The majority of the companies held in the fund are based in the US, but there are a small number of Australian stocks on the books, including blood products maker CSL.
Natoff says the appeal in CSL over its rivals is the work the company is doing on research in specialty products from fractionated blood, for which the gross margin is very high.
“The potential from the pipeline can double current profit over the long term,” she says. “The certainty of the sustainability of CSL over a 10-year view is really high, despite the fact that the near-term multiples may be high. The discounted cash flow on CSL today gives significant upside from here, and that’s why we own it,” she says.
Other Australian holdings include Invocare, Ramsay Health Care and Ansell Ltd.
Cochlear was part of the portfolio for a time but was offloaded because of concerns of falling market share and an increasingly competitive environment.
Navitas was sold recently because, while education is a great industry to invest in, “it’s difficult to find stocks that play to the structural theme,” says Nicola Stafford, who co-manages the fund with Natoff.
A balancing act
While demographic changes can be forecast with a relatively high level of certainty, that doesn’t mean rushing in and buying stocks in every sector you think will benefit. Timing is an important factor.
Investors wanting to play to this theme should aim to maximise the structural growth while at the same time minimise the factors that are not driven by demographics. It’s a delicate balancing act.
There is constant talk in Australia about positioning ourselves for the “Asian Century” and developing a “food bowl” to double the country’s agricultural output. While we know that there will be incredible demand for resources like food and water in the coming decades, Fidelity at least is cautious on agricultural stocks.
“An attractive theme doesn’t necessarily necessitate a position in the fund,” says Stafford.
“We don’t have a large holding in agricultural companies because of the cyclicality of the sector and where it is in the cycle right now,” she says.
The fund holds just one agricultural stock in its portfolio right now: American multinational crop group, Monsanto Company.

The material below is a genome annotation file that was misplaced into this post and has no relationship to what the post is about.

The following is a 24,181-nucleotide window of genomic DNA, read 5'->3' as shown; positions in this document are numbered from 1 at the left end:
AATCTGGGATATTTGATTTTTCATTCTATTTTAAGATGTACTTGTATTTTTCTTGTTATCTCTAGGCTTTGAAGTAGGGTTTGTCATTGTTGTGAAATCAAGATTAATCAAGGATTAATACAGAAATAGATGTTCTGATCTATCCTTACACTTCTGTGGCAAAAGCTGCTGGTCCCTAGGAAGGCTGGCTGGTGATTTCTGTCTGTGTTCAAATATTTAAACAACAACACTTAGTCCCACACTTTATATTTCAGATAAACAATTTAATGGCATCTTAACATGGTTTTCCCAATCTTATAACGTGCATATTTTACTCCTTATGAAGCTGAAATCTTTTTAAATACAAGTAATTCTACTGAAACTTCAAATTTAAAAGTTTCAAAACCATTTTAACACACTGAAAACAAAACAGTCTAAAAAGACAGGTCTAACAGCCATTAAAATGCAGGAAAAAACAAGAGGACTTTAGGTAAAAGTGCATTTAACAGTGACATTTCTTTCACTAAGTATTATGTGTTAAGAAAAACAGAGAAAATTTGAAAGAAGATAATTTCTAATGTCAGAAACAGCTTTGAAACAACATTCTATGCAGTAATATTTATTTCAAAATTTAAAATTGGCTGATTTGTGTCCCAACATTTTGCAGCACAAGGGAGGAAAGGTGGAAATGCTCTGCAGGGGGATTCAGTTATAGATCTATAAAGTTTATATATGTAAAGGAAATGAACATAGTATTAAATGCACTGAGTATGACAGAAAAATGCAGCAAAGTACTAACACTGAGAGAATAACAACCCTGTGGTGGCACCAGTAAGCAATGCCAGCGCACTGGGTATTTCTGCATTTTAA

The rise of women in the workforce with more spending power is an attractive theme that Fidelity thinks is worth investing in. The fund currently holds positions in Estee Lauder and Botox manufacturer Allergan, a company which Natoff and Stafford say has become “a very interesting franchise with lots of longevity”.
Endologix, a manufacturer of stents for abdominal aortic aneurisms, which occur when part of the large blood vessel known as the aorta widens within the abdomen, is another holding and classed as a ‘winner of tomorrow’. “The company is on the cusp of profitability right now, so on a five or 10-year view it would be very valuable,” Natoff says.
The fund may not satisfy the requirements of all ethical investors. The fund has holdings in Heineken-controlled Nigerian Breweries and major tobacco player British American Tobacco (BAT). Nigerian Breweries is one of just two beer distributors in Nigeria and has favourable growth prospects due to the expected rise in discretionary incomes in the region. The fund holds BAT because of strong growth and pricing prospects in emerging economies.
Of course, we can’t know for sure which industries will benefit over the long term when it comes to demographics; new technologies and innovations could have a huge impact on any number of factors.
But the central themes remain the same – the world is getting bigger, wealthier and older – presenting countless opportunities for the long-term investor.